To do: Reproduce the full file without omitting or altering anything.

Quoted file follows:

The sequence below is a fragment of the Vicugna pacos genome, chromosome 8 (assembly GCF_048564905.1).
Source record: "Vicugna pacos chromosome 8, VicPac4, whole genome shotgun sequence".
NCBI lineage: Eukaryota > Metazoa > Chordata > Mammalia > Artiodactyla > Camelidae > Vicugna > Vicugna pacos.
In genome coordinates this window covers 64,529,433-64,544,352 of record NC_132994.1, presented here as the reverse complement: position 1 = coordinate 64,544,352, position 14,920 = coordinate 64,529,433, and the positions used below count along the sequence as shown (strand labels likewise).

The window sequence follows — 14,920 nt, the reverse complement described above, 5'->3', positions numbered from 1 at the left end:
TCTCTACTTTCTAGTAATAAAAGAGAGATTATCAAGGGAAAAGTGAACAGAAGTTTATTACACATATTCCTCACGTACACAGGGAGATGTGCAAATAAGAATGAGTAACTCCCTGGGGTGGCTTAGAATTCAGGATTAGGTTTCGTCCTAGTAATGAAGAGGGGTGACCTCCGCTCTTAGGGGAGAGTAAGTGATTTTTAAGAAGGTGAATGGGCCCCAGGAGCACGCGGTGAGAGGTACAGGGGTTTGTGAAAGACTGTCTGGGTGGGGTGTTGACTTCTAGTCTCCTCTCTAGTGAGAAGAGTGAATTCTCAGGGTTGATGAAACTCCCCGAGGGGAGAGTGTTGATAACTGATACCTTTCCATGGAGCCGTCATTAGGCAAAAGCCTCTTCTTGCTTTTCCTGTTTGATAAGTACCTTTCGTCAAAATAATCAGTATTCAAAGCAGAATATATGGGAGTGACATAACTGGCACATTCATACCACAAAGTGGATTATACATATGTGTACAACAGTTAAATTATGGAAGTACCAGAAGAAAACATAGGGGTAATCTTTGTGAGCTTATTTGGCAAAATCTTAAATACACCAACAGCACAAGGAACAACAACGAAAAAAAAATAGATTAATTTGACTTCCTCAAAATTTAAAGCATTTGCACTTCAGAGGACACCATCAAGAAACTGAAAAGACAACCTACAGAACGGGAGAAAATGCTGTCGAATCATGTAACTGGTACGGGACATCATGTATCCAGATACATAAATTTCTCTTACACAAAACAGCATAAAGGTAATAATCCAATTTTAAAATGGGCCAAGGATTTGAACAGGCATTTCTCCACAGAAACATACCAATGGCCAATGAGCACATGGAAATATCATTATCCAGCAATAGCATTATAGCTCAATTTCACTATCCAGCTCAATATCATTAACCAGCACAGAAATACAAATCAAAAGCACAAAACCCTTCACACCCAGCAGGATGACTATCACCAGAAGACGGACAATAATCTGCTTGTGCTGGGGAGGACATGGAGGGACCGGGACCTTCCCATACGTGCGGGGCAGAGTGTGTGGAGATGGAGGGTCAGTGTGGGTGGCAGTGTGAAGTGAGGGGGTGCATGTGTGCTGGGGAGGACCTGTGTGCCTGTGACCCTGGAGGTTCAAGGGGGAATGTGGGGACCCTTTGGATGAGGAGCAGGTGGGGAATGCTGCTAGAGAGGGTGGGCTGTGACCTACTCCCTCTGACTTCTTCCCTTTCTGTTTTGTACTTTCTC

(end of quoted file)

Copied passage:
The sequence below is a fragment of the Vicugna pacos genome, chromosome 8 (assembly GCF_048564905.1).
Source record: "Vicugna pacos chromosome 8, VicPac4, whole genome shotgun sequence".
NCBI lineage: Eukaryota > Metazoa > Chordata > Mammalia > Artiodactyla > Camelidae > Vicugna > Vicugna pacos.
In genome coordinates this window covers 64,529,433-64,544,352 of record NC_132994.1, presented here as the reverse complement: position 1 = coordinate 64,544,352, position 14,920 = coordinate 64,529,433, and the positions used below count along the sequence as shown (strand labels likewise).

The window sequence follows — 14,920 nt, the reverse complement described above, 5'->3', positions numbered from 1 at the left end:
TCTCTACTTTCTAGTAATAAAAGAGAGATTATCAAGGGAAAAGTGAACAGAAGTTTATTACACATATTCCTCACGTACACAGGGAGATGTGCAAATAAGAATGAGTAACTCCCTGGGGTGGCTTAGAATTCAGGATTAGGTTTCGTCCTAGTAATGAAGAGGGGTGACCTCCGCTCTTAGGGGAGAGTAAGTGATTTTTAAGAAGGTGAATGGGCCCCAGGAGCACGCGGTGAGAGGTACAGGGGTTTGTGAAAGACTGTCTGGGTGGGGTGTTGACTTCTAGTCTCCTCTCTAGTGAGAAGAGTGAATTCTCAGGGTTGATGAAACTCCCCGAGGGGAGAGTGTTGATAACTGATACCTTTCCATGGAGCCGTCATTAGGCAAAAGCCTCTTCTTGCTTTTCCTGTTTGATAAGTACCTTTCGTCAAAATAATCAGTATTCAAAGCAGAATATATGGGAGTGACATAACTGGCACATTCATACCACAAAGTGGATTATACATATGTGTACAACAGTTAAATTATGGAAGTACCAGAAGAAAACATAGGGGTAATCTTTGTGAGCTTATTTGGCAAAATCTTAAATACACCAACAGCACAAGGAACAACAACGAAAAAAAAATAGATTAATTTGACTTCCTCAAAATTTAAAGCATTTGCACTTCAGAGGACACCATCAAGAAACTGAAAAGACAACCTACAGAACGGGAGAAAATGCTGTCGAATCATGTAACTGGTACGGGACATCATGTATCCAGATACATAAATTTCTCTTACACAAAACAGCATAAAGGTAATAATCCAATTTTAAAATGGGCCAAGGATTTGAACAGGCATTTCTCCACAGAAACATACCAATGGCCAATGAGCACATGGAAATATCATTATCCAGCAATAGCATTATAGCTCAATTTCACTATCCAGCTCAATATCATTAACCAGCACAGAAATACAAATCAAAAGCACAAAACCCTTCACACCCAGCAGGATGACTATCACCAGAAGACGGACAATAATCTGCTTGTGCTGGGGAGGACATGGAGGGACCGGGACCTTCCCATACGTGCGGGGCAGAGTGTGTGGAGATGGAGGGTCAGTGTGGGTGGCAGTGTGAAGTGAGGGGGTGCATGTGTGCTGGGGAGGACCTGTGTGCCTGTGACCCTGGAGGTTCAAGGGGGAATGTGGGGACCCTTTGGATGAGGAGCAGGTGGGGAATGCTGCTAGAGAGGGTGGGCTGTGACCTACTCCCTCTGACTTCTTCCCTTTCTGTTTTGTACTTTCTC